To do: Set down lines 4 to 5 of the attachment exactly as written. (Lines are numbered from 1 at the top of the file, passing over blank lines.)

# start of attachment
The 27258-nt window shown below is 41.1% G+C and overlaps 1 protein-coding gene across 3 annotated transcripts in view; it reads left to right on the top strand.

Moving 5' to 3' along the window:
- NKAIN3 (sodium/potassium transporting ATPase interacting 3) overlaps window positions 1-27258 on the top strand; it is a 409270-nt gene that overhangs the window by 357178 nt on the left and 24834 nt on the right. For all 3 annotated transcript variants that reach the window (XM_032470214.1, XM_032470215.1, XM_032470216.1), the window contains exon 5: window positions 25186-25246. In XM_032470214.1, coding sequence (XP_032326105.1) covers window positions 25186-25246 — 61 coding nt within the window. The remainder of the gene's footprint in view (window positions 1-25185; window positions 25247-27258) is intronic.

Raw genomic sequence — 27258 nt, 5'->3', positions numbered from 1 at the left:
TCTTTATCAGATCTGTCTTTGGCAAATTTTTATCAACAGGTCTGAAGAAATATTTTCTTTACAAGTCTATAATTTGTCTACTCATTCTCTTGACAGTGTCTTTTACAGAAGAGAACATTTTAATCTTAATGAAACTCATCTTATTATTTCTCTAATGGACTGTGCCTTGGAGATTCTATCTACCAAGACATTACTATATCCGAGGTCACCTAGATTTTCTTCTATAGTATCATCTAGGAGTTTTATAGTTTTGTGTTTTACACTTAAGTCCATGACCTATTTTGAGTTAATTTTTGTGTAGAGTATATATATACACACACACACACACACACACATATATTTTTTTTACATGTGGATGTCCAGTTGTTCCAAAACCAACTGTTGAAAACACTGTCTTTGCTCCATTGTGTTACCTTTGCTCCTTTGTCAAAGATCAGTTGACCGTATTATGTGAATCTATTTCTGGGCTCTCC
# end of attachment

Raw genomic sequence — 27258 nt, 5'->3', positions numbered from 1 at the left:
TCTTTATCAGATCTGTCTTTGGCAAATTTTTATCAACAGGTCTGAAGAAATATTTTCTTTACAAGTCTATAATTTGTCTACTCATTCTCTTGACAGTGTCTTTTACAGAAGAGAACATTTTAATCTTAATGAAACTCATCTTATTATTTCTCTAATGGACTGTGCCTTGGAGATTCTATCTACCAAGACATTACTATATCCGAGGTCACCTAGATTTTCTTCTATAGTATCATCTAGGAGTTTTATAGTTTTGTGTTTTACACTTAAGTCCATGACCTATTTTGAGTTAATTTTTGTGTAGAGTATATATATACACACACACACACACACACACATATATTTTTTTTACATGTGGATGTCCAGTTGTTCCAAAACCAACTGTTGAAAACACTGTCTTTGCTCCATTGTGTTACCTTTGCTCCTTTGTCAAAGATCAGTTGACCGTATTATGTGAATCTATTTCTGGGCTCTCC